New Liturgical Movement: Chartres Cathedral and the Liberal Arts Personifed, by Carrie Gress

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By David Clayton

Here is an interesting nugget of a blog post by Carrie Gress, which first appeared on the blog Beauty of Catholicism. (

In it, she contrasts a traditional approach to philosophy, as it would have been taught at the medieval School of Chartres with the typical modern approach. The example she gives of the discussion in a contemporary philosophy class emphasizes how philosophy - the love of wisdom - has become too focused on analytical thinking, which looks at details, and neglects synthetic thinking. Synthetic thinking allows us to take a step back, so to speak, and place the detail in the context of the whole. This is precisely what a traditional formation in beauty - which included the seven liberal arts that Carrie mentions - trains the person to do naturally. Knowledge only becomes wisdom when we can understand how information relates to a bigger picture, which in the final synthesis (as distinct from final analysis!) is our human purpose.

Carrie is a philosopher, author (and mom) who, among other things, specializes in teaching philosophy courses for artists in any creative discipline. I encourage you also to check out her personal site:

Carrie writes:

I’ve just started doing some research on Chartres Cathedral and ran across this quotation from 11th century Thierry of Chartres.

In his work, the Heptateuchon, Thierry says, “Philosophy has two principal instruments, the mind and its expression. The mind is enlightened by the Quadrivium (arithmetic, geometry, astronomy and music), its expression, elegant, reasonable, ornate is provide by the Trivium (grammar, rhetoric and dialectic).”

These seven liberal arts and the artists who most exemplify them are featured on the Royal Portal of Chartres Cathedral. (Geometry: Euclid, Rhetoric: Cicero, Dialectic: Aristotle, Arithmetic: Boethius, Astronomy: Ptolemy, Grammar: either Donatus or Priscian)

What is striking about this is:

A) How foreign the notions of the Quadrivium and Trivium seem to us today. What does astronomy have to do with philosophy?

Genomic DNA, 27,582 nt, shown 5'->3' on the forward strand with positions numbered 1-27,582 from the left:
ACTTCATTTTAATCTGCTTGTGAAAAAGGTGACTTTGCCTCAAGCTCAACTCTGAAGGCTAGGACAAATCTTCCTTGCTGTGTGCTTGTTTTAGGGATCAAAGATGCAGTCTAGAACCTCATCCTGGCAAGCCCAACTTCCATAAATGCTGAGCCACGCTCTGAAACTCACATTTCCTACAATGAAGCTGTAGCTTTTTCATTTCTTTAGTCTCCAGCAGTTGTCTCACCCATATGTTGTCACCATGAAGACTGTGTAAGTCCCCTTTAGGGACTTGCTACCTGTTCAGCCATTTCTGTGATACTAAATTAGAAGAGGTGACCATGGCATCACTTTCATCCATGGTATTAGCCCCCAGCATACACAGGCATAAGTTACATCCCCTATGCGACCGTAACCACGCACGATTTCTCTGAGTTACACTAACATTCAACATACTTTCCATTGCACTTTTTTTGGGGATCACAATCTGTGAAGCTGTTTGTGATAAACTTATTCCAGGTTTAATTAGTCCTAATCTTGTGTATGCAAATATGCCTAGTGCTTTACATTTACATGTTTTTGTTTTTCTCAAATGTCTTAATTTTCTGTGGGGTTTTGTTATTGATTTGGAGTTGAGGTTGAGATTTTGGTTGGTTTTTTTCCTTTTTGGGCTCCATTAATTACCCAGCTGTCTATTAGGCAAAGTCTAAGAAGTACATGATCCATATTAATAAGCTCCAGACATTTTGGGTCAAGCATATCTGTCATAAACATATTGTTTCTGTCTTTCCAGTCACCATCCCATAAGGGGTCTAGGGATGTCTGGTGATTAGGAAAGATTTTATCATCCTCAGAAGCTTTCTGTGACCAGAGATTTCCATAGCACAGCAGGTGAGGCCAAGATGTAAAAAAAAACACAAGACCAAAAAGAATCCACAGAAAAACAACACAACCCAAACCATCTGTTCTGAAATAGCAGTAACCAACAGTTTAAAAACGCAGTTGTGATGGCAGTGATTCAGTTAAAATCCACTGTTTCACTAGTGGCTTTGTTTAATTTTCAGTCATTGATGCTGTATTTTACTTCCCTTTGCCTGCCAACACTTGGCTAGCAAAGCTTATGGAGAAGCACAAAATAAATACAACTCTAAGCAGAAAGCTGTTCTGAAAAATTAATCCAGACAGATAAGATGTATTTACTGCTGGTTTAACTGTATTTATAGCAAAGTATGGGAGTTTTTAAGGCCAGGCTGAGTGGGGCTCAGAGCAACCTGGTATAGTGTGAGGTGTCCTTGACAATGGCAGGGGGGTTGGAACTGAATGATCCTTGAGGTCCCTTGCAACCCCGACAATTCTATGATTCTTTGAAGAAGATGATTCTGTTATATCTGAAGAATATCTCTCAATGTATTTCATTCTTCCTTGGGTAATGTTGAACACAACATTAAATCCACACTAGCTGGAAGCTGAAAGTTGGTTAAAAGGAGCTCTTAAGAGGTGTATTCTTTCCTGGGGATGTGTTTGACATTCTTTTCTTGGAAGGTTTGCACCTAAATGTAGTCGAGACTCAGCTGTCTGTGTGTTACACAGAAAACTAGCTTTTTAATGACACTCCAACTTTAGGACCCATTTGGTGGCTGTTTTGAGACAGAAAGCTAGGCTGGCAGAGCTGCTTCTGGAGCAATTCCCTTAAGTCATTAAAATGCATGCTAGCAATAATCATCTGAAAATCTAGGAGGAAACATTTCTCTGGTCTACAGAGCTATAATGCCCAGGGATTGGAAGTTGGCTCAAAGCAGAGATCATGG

B) How technical and abstract philosophy has become. Philosophy, the love of wisdom, has only a few academic corners where it can actually call itself that. In most university settings, philosophers resort to very precise language and techniques that strike most on the outside as, at best, impenetrable, and at worst, nonsensical.

The one semester I spent doing doctoral studies at a well-known university drove this home to me. The methods of logic have overtaken the field in strangely anachronistic and confounding ways. For a course on Plato, a general assignment would be to read five paragraphs from a given text and then evaluate the argument as logical or illogical, while the rest of the text was of no consequence. When I suggested that one paragraph was made clearer by understanding what Plato said in another book, my comment was met with glazed eyes and a quick changing of subject. Such elements were simply irrelevant. The imposition of twentieth-century techniques upon an ancient text was really what we were after.

Thinking of Thierry of Chartres, few philosophers today give much if any consideration to the elegant, ornate, reasonable expressions available to their trade. For all the efforts to understand the logic of great thinkers, philosophers in the trade have left entire generations of philosophy students empty-headed about great works. Ironically, because philosophy has become so off-putting in content, it has also left students bereft of its modern raison d’etre, the use of logic.

The West portal has the Seat of Wisdom - the Sedes Sapientiae - on the right. It is Our Lady and Our Lord with the personifications of the liberal arts in the pointed arch above her.

Posted on August 4, 2016 .